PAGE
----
Virgin Atlantic Airways Ltd. has delayed buying the Airbus SAS A380 superjumbo jet as it studies whether it wants the plane and focuses on introducing its first Boeing Co. 787 Dreamliners due in September 2014.
Virgin, an initial customer for the Airbus flagship plane, has ordered six and “deferred them yet again,” Virgin Atlantic Chief Executive Officer Craig Kreeger said today at the Royal Aeronautical Society in London. The double-decker jet is now due in 2018 rather than 2017, he said.
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The carrier, based in Crawley, England, is looking to new planes, including the 787 Dreamliner, to reduce fuel consumption as part of a turnaround effort to end two years of losses that Kreeger called “not sustainable.” Buying the A380 would add significant capacity, though.
“It’s hard but not impossible to see a world where we want to take the aircraft,” Kreeger said. “It’s not a clear choice.”
Virgin also is in close contact with Boeing over operating problems with the 787, including a three-month grounding this year because of overheating lithium-ion batteries and a fire on an Ethiopian Airways jet at London Heathrow on July 12.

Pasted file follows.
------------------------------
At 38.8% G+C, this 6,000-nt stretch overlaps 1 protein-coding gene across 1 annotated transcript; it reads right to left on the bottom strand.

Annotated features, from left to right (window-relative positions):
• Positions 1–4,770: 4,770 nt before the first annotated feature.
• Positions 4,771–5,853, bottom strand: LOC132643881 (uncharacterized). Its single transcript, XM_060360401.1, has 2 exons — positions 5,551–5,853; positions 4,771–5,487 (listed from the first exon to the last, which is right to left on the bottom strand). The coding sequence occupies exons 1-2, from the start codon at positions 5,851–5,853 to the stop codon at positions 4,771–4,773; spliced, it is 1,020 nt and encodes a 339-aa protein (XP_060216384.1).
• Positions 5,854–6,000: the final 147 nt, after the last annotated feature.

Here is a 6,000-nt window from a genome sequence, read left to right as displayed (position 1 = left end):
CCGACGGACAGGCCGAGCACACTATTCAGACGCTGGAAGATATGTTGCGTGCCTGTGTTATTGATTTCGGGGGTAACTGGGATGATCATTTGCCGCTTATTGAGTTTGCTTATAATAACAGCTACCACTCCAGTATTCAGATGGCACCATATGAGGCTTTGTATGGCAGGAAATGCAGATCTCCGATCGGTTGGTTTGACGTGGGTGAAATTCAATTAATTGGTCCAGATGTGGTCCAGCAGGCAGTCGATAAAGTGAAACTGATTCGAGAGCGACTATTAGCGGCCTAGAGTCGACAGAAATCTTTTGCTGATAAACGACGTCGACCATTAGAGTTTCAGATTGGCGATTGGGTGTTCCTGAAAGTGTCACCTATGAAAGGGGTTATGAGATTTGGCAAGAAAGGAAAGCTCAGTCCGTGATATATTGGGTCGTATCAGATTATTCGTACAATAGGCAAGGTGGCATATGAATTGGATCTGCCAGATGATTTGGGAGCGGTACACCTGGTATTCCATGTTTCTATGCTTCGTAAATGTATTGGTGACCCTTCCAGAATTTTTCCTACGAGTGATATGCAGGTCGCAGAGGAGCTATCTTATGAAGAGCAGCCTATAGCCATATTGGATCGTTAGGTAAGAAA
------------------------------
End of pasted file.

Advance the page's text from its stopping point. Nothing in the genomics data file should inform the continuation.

“We can’t ignore the technical issues Boeing has faced,” Kreeger said.
Virgin doesn’t get its first Dreamliner, the larger 787-9, until September 2014, and so far the delivery schedule hasn’t been affected by current problems with the smaller 787-8 version, Kreeger said. Boeing will have fixed the 787’s glitches by the time Virgin gets its first plane, he said.
As part of its turnaround plan, Virgin also is pursuing a joint venture with Delta Air Lines Inc., which holds a 49 percent stake in the U.K. carrier, to boost revenue. Regulatory approval for the tie-up, which will expand a codeshare agreement that took effect this month, should be completed before year- end, Kreeger said.
The agreement expands Virgin Atlantic’s network to 45 U.S. destinations and should help it use Delta’s ties to travel agents and corporate booking organizations to boost sales, he said. The airline is trying to become less dependent on revenue from the flat U.K. market, he said.
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